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Tue 20 Nov 2001 by mskala Tags used: ,

To make best use of this posting, you should have a quantity of identical standard dice. Attempt to solve the questions for yourself before reading the answers. It is more fun to use real dice, but on the other hand, solving them in your head by visualizing the dice will almost certainly qualify you for membership in some pretentious organization.


1. Can you build a stack of eight dice, in a cube, so the numbers match on each of the 12 pairs of faces where the dice touch?

2. Can you do the same thing with 27 dice in a 3x3x3 cube?

3. Can you fill the entire Universe with dice in such a way that they satisfy this constraint?

4. What are the answers to questions 1. to 3. above if instead of the numbers being equal on each pair of touching faces, the numbers must add up to seven? (For instance, three could touch four, but five could not touch one.)

5. What if the numbers on a pair of touching faces must add up to something else instead of seven; for instance, ten?

6. How can you use dice to verify that you are in this Universe and not some other one?

7. Bet on a number from one to six. I roll three dice. You win if your number comes up on any of them. Each die has a one in six chance of coming up with your number, and you have three chances to win, so you win half the time. Right?

8. Explain why the game in 7. above is so popular in those parts of the world where it is legal.

9. Loaded dice are dice with internal weights that bias them so that they always, or at least more often than a naive observer would expect, roll particular values. Loaded dice are useful when cheating in various games. There are also such things as blank dice. What are those good for?

10. Dice sold to consumers are all females, but it is quite easy to catch males in the wild if you go hunting near a casino or gaming convention. Use peanut butter for bait. Spread some on the ground, stand a few yards away, wait for the dice to arrive, and catch them in a butterfly net. Then you can start your own breeding outfit and supplement your income by selling baby dice to your friends and neighbours. What will you call your business?


You get a bonus mark if you started by attempting 3. and then did 1. and 2. as special cases.

3. Place two dice together with the one faces touching. Then add two more touching these at the six faces, and two more at the end of the line touching at the one faces, and so on. Keep this up and you'll have an infinitely long string of dice joined by their one and six faces. Rotate the dice in the string so that all their two sides line up, keeping them in contact with each other. Now your string has four sides: one with all twos, two with alternating threes and fours, and one with all fives. Take more strings like this and join them at the alternating three/four sides (which happen to be opposite each other) until you have a flat blanket of dice with all twos on one side and all fives on the other side. Join these blankets to each other, face-to-face, and you can fill space until you run out of dice or they collapse under their own gravity, sucking you into the time dilation of the newly formed black hole's event horizon, to fall for subjective eternity as punishment for your foolish behaviour.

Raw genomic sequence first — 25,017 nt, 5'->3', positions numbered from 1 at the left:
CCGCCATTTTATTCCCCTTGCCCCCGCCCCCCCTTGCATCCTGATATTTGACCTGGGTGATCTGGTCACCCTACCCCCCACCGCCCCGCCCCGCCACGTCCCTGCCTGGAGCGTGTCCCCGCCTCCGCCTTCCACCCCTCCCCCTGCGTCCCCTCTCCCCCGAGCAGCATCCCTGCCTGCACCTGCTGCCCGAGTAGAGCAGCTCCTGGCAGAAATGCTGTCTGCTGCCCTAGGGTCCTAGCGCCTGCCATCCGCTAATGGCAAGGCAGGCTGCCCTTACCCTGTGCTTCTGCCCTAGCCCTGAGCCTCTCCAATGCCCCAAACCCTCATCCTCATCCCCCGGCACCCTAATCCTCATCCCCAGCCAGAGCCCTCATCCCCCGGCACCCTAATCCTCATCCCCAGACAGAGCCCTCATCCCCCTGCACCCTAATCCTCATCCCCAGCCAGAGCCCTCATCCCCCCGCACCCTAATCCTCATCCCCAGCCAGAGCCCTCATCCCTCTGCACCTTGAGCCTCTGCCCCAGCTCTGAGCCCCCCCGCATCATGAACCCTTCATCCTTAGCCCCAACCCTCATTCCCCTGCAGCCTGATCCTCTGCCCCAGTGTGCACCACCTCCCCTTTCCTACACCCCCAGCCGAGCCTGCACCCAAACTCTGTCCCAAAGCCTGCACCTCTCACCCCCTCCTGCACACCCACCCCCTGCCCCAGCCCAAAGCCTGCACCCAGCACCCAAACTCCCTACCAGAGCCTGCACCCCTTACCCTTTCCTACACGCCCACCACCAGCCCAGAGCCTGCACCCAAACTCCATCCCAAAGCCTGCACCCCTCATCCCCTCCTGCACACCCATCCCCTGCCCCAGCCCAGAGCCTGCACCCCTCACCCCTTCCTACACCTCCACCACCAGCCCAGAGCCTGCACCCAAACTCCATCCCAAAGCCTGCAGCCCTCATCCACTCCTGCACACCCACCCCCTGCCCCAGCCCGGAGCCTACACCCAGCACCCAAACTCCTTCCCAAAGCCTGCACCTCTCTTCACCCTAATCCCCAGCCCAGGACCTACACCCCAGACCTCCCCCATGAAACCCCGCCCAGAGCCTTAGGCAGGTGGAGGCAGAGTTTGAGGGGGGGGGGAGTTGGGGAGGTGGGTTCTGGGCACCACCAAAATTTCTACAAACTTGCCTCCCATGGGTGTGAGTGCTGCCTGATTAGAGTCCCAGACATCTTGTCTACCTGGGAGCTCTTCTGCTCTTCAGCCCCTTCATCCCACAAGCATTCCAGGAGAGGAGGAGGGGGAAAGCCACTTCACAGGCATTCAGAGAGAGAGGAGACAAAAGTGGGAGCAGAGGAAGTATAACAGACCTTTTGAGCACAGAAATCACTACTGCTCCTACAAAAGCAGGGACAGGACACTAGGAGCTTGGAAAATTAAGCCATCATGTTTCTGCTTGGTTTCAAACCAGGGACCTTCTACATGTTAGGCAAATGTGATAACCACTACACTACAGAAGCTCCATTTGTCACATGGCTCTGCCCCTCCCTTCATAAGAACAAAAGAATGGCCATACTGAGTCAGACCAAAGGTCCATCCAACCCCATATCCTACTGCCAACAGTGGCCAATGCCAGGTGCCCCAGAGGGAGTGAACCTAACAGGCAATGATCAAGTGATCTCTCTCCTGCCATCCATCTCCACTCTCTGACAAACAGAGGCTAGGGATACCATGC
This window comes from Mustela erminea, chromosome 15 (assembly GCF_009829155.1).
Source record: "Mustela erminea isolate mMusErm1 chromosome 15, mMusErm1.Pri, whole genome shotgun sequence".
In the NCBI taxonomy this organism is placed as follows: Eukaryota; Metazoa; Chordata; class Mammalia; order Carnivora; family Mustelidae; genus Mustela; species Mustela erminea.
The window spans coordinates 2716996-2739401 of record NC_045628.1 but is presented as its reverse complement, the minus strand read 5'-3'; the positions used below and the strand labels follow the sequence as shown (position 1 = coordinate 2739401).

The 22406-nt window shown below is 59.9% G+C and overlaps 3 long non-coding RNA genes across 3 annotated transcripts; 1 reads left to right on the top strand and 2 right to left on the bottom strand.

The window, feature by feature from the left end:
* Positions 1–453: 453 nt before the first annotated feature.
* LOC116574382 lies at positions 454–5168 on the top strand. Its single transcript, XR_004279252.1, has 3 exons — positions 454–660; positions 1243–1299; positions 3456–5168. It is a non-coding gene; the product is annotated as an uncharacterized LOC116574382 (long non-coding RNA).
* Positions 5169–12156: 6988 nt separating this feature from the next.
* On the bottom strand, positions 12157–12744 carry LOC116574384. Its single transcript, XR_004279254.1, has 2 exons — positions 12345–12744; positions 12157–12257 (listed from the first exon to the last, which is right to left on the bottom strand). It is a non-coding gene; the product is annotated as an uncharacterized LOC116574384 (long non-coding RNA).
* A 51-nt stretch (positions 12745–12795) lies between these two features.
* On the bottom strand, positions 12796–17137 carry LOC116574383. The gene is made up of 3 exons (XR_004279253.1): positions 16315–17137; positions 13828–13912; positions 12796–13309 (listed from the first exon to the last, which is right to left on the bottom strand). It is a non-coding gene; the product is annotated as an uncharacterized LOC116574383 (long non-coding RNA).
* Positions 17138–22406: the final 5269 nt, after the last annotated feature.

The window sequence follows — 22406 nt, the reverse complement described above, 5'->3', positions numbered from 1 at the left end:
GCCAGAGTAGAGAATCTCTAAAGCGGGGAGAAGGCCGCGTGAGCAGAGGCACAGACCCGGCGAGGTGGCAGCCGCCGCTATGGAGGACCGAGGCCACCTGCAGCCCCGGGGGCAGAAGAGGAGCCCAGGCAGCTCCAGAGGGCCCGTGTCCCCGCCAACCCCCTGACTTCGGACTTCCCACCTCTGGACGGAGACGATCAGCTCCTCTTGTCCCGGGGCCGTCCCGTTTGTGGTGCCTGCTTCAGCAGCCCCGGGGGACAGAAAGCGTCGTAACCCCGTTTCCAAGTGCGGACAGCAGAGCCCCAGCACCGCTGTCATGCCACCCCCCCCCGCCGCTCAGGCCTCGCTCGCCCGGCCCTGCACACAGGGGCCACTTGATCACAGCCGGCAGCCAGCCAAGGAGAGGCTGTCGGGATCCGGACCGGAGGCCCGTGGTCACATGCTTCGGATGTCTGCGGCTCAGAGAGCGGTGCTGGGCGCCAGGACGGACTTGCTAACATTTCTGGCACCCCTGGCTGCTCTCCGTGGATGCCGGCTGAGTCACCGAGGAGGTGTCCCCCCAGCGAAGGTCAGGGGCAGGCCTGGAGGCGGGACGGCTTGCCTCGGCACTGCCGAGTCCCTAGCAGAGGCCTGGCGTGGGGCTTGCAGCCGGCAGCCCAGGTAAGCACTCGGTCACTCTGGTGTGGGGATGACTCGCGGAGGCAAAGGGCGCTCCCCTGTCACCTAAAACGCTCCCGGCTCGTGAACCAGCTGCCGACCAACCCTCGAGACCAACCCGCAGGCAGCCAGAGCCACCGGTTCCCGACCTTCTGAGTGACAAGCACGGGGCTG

1. and 2. First fill the entire Universe with dice as in 3. above. Then remove everything but a 2x2x2 or 3x3x3 cube, as appropriate. Be sure to get an adult to help you when you empty the Universe. Stars can cause fires if disposed of carelessly.

4. This is actually easier. Just put all the dice in the same orientation (let's say one up, two to the left, and that defines where all the other faces go). Then stack them and they will automatically satisfy the constraint.

5. The 2x2x2 case is possible for some sums because you can move the inconveniently large or small faces to the outside of the cube where they don't get paired. For instance, sums of four and ten are both achievable. You can have fun determining whether any other sums are possible. The 3x3x3 and infinite cases are not possible for any sum except seven, because they each contain at least one die where all six sides touch other dice. Then the one and six sides of that die must both be touching other dice. The one side cannot be part of any sum larger than seven, and the six side cannot be part of any sum smaller than seven. So if all sums are the same, they must all be seven.

6. There are many possible answers to this question. Here are some I like:

7. No, because when your number comes up on one die, quite often it'll also come up on one or both of the others, thus wasting part of your "three in six". The three one-in-six chances overlap, so the overall chance is less than three in six. Just consider what would happen if there were six dice. By the logic of the question, you should then win every time ("six chances at one in six!") no matter which number you bet on. But that would imply that six dice rolled together will always come up with a perfect straight. Do they? Try it.

8. Because you'll be hassled by the law if you play it for money in a jurisdiction where it's banned.

9. Blank dice are like blank bullets - they sound like real dice, but are unlikely to cause injury. Blank dice are used in movies when it is necessary to depict characters rolling dice. The replica dice cups sold to collectors will only roll blank dice.

10. I'm calling mine "Matt's Nice Dice, Inc." My doe's first litter is due any day now. Call me to reserve a dicimal for yourself, or one for the special child in your life. Pay in advance and I'll give you the chance to pick your own as soon as they're born.

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